Tuesday started with an important question: Where Is The ‘Justice’ In Sessions’ DOJ?
Then we watched closely as Deputy Attorney General Rod Rosenstein appeared before the House and Senate appropriations committees to answer for DOJ’s misplaced priorities when it comes to civil rights.
On the House side, several members pressed Rosenstein for a commitment to the rights and liberties of all Americans. Representative José E. Serrano framed DOJ as a “beacon of hope” and expressed his concern that the proposed budget means DOJ will do less on civil rights. Representatives Derek Kilmer and Matt Cartwright challenged Rosenstein to commit to enforcing the Voting Rights Act and rooting out voter suppression, in contrast to Trump promoting the voter fraud myth through his sham commission. Representative Grace Meng raised the importance of robust data collection for civil rights, particularly regarding crimes targeting Asian Americans and Pacific Islanders.
Over in the Senate, Rosenstein was peppered with questions about the special counsel investigation, which implicates the wide range of issues under DOJ jurisdiction. Senator Chris Van Hollen specifically touched on civil rights when he asked Rosenstein about the Baltimore consent decree that the city’s mayor, councilmembers, police commissioner, and residents all supported to reform the city’s police department. Senator Dianne Feinstein challenged the costly litigation that will be used to build and defend Trump’s border wall, which has been rejected by most Americans.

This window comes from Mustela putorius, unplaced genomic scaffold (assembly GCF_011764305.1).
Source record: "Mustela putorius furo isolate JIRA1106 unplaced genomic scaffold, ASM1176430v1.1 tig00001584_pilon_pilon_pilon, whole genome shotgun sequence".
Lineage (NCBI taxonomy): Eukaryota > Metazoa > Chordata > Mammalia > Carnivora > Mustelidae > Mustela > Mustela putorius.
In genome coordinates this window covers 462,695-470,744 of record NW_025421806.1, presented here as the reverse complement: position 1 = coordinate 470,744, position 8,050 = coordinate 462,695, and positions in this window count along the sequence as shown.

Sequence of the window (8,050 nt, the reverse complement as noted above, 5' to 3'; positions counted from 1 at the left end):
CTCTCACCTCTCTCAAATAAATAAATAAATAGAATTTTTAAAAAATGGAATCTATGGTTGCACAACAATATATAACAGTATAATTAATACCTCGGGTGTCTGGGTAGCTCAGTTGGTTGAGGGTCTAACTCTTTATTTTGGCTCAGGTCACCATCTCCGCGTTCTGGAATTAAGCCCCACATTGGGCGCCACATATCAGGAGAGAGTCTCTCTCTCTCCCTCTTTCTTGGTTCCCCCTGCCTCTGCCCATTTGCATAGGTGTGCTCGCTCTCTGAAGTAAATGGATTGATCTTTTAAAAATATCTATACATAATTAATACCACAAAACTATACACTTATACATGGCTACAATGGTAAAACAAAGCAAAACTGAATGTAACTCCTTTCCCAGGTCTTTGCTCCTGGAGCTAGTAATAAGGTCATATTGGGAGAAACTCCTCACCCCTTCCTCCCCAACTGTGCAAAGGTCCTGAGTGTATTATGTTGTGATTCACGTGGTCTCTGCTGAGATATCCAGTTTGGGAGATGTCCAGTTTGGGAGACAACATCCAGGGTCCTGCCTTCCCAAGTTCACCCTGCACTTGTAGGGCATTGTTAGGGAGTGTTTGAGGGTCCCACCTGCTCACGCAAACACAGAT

Budgets set policy priorities, and Rosenstein’s budget testimony made clear that we still have a lot to learn about whether DOJ intends to spend its precious resources to further its core mission or to keep turning back the clock on civil rights.